Failing and Flying by Jack Gilbert
By Norah Christianson
Failing and Flying
By Jack Gilbert
Everyone forgets that Icarus also flew.
It’s the same when love comes to an end,
or the marriage fails and people say
they knew it was a mistake, that everybody
said it would never work. That she was
old enough to know better. But anything
worth doing is worth doing badly.
Like being there by that summer ocean
on the other side of the island while
love was fading out of her, the stars
burning so extravagantly those nights that
anyone could tell you they would never last.
Every morning she was asleep in my bed
like a visitation, the gentleness in her
like antelope standing in the dawn mist.
Each afternoon I watched her coming back
through the hot stony field after swimming,
the sea light behind her and the huge sky
on the other side of that. Listened to her
while we ate lunch. How can they say
the marriage failed? Like the people who
came back from Provence (when it was Provence)
and said it was pretty but the food was greasy.
I believe Icarus was not failing as he fell,
but just coming to the end of his triumph.
Jack Gilbert was born in Pittsburgh in 1925. After he dropped out of high school, he worked as a door-to-door salesman, a pest exterminator, and a steelworker. Later he graduated from the University of Pittsburgh where he developed a serious interest in poetry and writing. He then earned an M.A. from San Francisco State University.
Gilbert wrote and taught and traveled and loved. His first love, the poet Linda Gregg, said of him, “All Jack ever wanted to know was that he was awake—that the trees in bloom were almond trees—and to walk down the road to get breakfast. He never cared if he was poor or had to sleep on a park bench.”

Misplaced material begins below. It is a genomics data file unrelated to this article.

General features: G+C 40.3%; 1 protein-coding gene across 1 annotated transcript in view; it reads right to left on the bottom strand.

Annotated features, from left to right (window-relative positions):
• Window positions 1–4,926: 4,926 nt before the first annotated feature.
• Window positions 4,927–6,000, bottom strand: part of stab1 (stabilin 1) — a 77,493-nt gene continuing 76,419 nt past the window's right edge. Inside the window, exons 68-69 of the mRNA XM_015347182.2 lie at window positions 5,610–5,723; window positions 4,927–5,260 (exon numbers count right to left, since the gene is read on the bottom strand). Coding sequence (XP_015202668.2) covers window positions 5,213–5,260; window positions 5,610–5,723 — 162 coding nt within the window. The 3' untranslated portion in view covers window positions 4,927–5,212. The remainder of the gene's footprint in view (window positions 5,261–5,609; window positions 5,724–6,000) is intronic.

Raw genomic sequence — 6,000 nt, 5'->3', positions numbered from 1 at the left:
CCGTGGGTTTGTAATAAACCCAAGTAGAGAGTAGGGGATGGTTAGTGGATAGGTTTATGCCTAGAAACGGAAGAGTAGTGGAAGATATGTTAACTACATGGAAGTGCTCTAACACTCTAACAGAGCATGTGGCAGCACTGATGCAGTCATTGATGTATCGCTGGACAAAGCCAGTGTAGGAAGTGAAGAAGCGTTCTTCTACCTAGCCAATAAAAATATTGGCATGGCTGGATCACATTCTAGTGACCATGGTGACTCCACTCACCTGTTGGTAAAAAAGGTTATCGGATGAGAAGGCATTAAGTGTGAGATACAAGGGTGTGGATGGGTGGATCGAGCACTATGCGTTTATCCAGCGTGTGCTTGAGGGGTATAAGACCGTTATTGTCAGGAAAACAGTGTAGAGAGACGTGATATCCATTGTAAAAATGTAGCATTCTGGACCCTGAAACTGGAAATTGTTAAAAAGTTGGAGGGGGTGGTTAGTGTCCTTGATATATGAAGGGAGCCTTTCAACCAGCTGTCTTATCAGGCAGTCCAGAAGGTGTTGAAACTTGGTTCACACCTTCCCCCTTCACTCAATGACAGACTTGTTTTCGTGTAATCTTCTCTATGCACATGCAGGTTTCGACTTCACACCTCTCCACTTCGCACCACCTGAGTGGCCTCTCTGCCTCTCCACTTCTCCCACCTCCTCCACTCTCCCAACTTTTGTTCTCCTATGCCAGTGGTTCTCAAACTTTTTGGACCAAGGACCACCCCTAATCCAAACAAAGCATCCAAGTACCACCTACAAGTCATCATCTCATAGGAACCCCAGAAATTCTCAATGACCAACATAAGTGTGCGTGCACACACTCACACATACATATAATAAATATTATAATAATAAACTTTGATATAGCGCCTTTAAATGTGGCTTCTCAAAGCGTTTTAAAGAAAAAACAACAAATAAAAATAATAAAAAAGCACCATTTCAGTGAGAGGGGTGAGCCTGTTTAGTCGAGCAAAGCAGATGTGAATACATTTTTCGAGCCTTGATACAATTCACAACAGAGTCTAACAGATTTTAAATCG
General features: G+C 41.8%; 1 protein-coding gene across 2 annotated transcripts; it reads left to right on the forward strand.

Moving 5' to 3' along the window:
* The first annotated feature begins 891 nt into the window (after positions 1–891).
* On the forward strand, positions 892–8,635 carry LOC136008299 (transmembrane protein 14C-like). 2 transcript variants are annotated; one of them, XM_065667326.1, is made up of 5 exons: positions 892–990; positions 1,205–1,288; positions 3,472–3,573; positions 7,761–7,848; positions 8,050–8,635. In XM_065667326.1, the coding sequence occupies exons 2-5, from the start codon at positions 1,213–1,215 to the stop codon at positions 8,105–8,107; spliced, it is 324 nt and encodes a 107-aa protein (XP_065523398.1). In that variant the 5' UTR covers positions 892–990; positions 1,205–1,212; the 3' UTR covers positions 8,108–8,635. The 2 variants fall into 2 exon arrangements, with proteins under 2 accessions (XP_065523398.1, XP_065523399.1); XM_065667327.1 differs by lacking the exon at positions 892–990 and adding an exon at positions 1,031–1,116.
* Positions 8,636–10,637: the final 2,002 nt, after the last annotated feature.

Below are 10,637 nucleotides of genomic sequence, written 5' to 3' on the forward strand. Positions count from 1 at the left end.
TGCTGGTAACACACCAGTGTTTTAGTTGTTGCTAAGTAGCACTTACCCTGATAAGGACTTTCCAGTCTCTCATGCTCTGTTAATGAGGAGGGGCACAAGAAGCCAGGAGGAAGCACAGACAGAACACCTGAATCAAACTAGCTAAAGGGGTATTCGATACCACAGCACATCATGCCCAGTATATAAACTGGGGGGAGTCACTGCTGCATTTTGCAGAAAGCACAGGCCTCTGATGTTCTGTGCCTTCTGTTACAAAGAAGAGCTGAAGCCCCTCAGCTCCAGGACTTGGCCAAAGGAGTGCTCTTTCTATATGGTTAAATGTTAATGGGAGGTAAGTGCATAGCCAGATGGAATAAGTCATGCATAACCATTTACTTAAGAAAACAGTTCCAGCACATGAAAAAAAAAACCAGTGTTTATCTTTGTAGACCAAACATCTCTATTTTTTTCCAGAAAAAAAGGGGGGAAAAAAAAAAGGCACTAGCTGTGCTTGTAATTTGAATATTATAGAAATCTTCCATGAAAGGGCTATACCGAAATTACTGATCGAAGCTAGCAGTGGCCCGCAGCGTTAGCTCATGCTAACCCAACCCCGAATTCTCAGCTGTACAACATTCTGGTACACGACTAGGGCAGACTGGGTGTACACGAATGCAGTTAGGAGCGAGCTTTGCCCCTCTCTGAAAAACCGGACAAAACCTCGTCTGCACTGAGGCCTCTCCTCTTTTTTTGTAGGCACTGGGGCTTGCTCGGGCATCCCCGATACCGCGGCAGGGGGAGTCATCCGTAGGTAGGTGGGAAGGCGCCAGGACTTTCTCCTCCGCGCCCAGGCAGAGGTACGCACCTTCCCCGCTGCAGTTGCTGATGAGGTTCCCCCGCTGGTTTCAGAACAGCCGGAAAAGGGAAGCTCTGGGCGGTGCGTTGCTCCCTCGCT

Jack Gilbert died in 2012 in Berkeley, California. The New York Times article about his death stated, “Jack Gilbert was a peculiar figure in the contemporary poetry world in the sense that he wasn’t exactly in it. A restless man who traveled a great deal, lived frugally and occasionally lectured or taught to support himself, he spoke and wrote with enthusiasm about life in the world, without failing to acknowledge its terrors and miseries.”
I’ve always secretly bridled when someone calls a person who was once known for having achieved something a “has-been.” I want to shout: The person had been! He/she played the zither, or invented the donut, or swam across the Housatonic, or experienced great love. In “Failing and Flying”, Jack Gilbert is telling us, so what if it all comes to an end? That is not a failure. Everything comes to an end, including our loves, our very bodies. Make your life your achievement. BE!
Winston Churchill said, “It is better to do something than to do nothing while waiting to do everything.” Don’t wait until you can do it, all of it, perfectly. Love and live and fly. And when it all comes to an end, as Icarus’s life did when his wax wings melted in the sun, you’d at least have lived. You’d have loved. You’d have flown. You’d have been someone. You will have just come to the end of your triumph.